BARRETT: Well, Senator Harris, I want to be very, very careful; I’m under oath. As I’m sitting here, I don’t recall seeing those statements. But if — let’s see, I don’t recall seeing or hearing those statements, but I don’t really know what context they were in. So I guess I can’t really definitively give you a yes or no answer. What I would like to say is, I don’t recall hearing about or seeing such statements.

Barrett contended to Klobuchar that her response referred to a Trump tweet Harris had displayed, from the day after her Supreme Court nomination was announced, that suggested the court should strike down the ACA.

“I took Senator Harris’s question yesterday to be referring to the specific tweet — maybe the one that you have behind you — about how he wanted to put a justice on the court to replace Obamacare,” Barrett said. “And I’m definitely aware of that tweet now.”

In fact, Harris’s question was broader than just the tweet and instead referred to Trump’s many comments. Indeed, Harris referred to Trump’s “statements” — plural — as did Barrett’s response.

Klobuchar continued to press Barrett on a January 2017 law journal article in which Barrett criticized Chief Justice John G. Roberts Jr.’s 2012 opinion upholding the ACA. Barrett had written that Roberts had “pushed the Affordable Care Act beyond its plausible meaning to save the statute.” Klobuchar inquired about whether Barrett had known about Trump’s desire to overturn the ACA not just this year, but when she wrote it.

Klobuchar’s angle was again pretty clear: She wanted to suggest that perhaps Barrett was seeking to curry favor with a recently elected president. (Trump later in 2017 nominated Barrett to a federal appeals court.)

Barrett sought to ward off the charge. But in the course of doing so, she obscured the timeline. Barrett noted that such law journal articles generally take months to publish, and that means she probably would have written it before Trump was actually elected:

Here’s their exchange:

KLOBUCHAR: Were you generally aware of the president’s statements when you wrote in an article in the University of Minnesota Law School Journal in 2017, the same year that you became a Seventh Circuit judge, that he “pushed the Affordable Care Act beyond its plausible meaning to save the statute” — that Justice Roberts had done that? Were you aware of that, of the president’s statements, when you wrote that article?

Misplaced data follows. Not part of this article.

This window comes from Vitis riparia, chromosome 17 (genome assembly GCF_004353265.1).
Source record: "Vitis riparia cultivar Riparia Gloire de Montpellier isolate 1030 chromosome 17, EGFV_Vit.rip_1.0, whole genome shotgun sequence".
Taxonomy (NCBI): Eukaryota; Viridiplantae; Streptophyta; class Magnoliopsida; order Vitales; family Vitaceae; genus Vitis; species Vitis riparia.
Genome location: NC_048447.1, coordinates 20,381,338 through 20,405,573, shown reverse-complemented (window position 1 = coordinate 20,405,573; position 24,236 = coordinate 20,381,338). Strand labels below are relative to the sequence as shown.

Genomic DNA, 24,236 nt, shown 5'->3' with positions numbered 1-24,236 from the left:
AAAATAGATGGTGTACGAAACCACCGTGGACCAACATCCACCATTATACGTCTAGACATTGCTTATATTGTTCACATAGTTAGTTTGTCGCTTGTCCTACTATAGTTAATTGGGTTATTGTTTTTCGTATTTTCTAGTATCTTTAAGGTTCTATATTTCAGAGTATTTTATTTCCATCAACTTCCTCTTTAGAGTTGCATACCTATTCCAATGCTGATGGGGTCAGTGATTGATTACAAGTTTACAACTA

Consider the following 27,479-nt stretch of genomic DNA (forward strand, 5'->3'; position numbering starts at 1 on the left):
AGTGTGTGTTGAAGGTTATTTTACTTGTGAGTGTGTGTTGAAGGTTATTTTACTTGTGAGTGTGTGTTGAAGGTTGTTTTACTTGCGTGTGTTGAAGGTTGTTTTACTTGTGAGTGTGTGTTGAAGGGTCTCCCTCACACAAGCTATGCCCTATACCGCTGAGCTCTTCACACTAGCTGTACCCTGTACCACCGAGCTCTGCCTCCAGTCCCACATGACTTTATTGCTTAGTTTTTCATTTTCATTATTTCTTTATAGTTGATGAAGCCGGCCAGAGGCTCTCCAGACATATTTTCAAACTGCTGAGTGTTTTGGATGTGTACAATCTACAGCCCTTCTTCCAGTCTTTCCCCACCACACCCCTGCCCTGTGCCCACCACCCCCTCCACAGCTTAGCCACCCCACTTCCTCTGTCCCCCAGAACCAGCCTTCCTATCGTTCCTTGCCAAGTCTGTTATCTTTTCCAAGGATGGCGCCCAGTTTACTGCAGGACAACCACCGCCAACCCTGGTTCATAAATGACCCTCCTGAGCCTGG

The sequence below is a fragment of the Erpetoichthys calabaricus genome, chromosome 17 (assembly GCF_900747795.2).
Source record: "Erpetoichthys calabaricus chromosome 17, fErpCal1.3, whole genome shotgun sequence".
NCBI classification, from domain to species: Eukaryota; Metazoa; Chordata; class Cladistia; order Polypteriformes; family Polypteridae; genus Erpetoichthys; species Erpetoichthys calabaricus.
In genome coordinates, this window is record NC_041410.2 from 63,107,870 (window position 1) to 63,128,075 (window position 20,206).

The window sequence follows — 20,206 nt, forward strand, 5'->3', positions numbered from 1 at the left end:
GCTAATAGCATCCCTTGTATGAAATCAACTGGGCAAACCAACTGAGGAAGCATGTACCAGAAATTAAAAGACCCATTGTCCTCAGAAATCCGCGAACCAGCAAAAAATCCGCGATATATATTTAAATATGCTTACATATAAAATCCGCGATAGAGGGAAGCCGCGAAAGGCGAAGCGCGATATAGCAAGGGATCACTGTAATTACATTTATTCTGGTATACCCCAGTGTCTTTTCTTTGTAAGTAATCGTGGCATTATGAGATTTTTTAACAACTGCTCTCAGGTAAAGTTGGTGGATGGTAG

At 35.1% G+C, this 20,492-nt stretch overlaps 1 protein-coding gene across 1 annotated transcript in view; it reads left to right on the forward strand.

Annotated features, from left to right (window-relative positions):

BARRETT: So that article, Senator Harris told me yesterday, was published in January of 2017. And a review article takes several months to go into production. So I can’t remember specifically when the conference was. That article came out of a conference for Randy Barnett’s book. I can’t remember when it was, but I suspect it was before the election. It’s not like I wrote it in January 2017 —

But Klobuchar rightly noted that Trump’s view on this issue was clear long before he was actually elected. Indeed, Trump pushed for overturning the ACA as far back as 2011, and virtually anybody paying attention to the 2016 campaign would have known how Trump felt.

Klobuchar said Trump’s position had been clear dating back to early in his campaign in 2015, but Barrett again returned to the idea that her article was probably written before he was elected, saying she had “no idea” whether she knew Trump’s position when she wrote it:

KLOBUCHAR: But Trump has been saying this in 2015 and 2016, and that’s two years. It didn’t take you that long to write the article. So my question is, simply, were you aware of President Trump’s opposition to the Affordable Care Act during that time?
BARRETT: Senator Klobuchar, I have no idea. And I suspect that if the article is published in January, that I wrote it sometime before the presidential election. And again, I want to stress I have no animus to or agenda for the Affordable Care Act. So to the extent you’re suggesting this was like an open letter to President Trump, it was not.

Again, the question wasn’t about whether Barrett knew this on Election Day 2016, but whether she was aware of it when she wrote the piece.

It’s plausible that Barrett didn’t know about a specific Trump tweet, and perhaps she misunderstood Harris’s broader question about whether she knew about Trump’s stance on wanting the Supreme Court to overturn the ACA before her Supreme Court nomination a month ago. (It wasn’t exactly a mystery, given the administration had literally filed suit to do just that.)

But not being “aware of President Trump’s opposition to the Affordable Care Act” when she wrote a law journal article published in early 2017? That strains credulity — even if you accept that judges may not pay as close attention to politics as the people reading and writing this piece.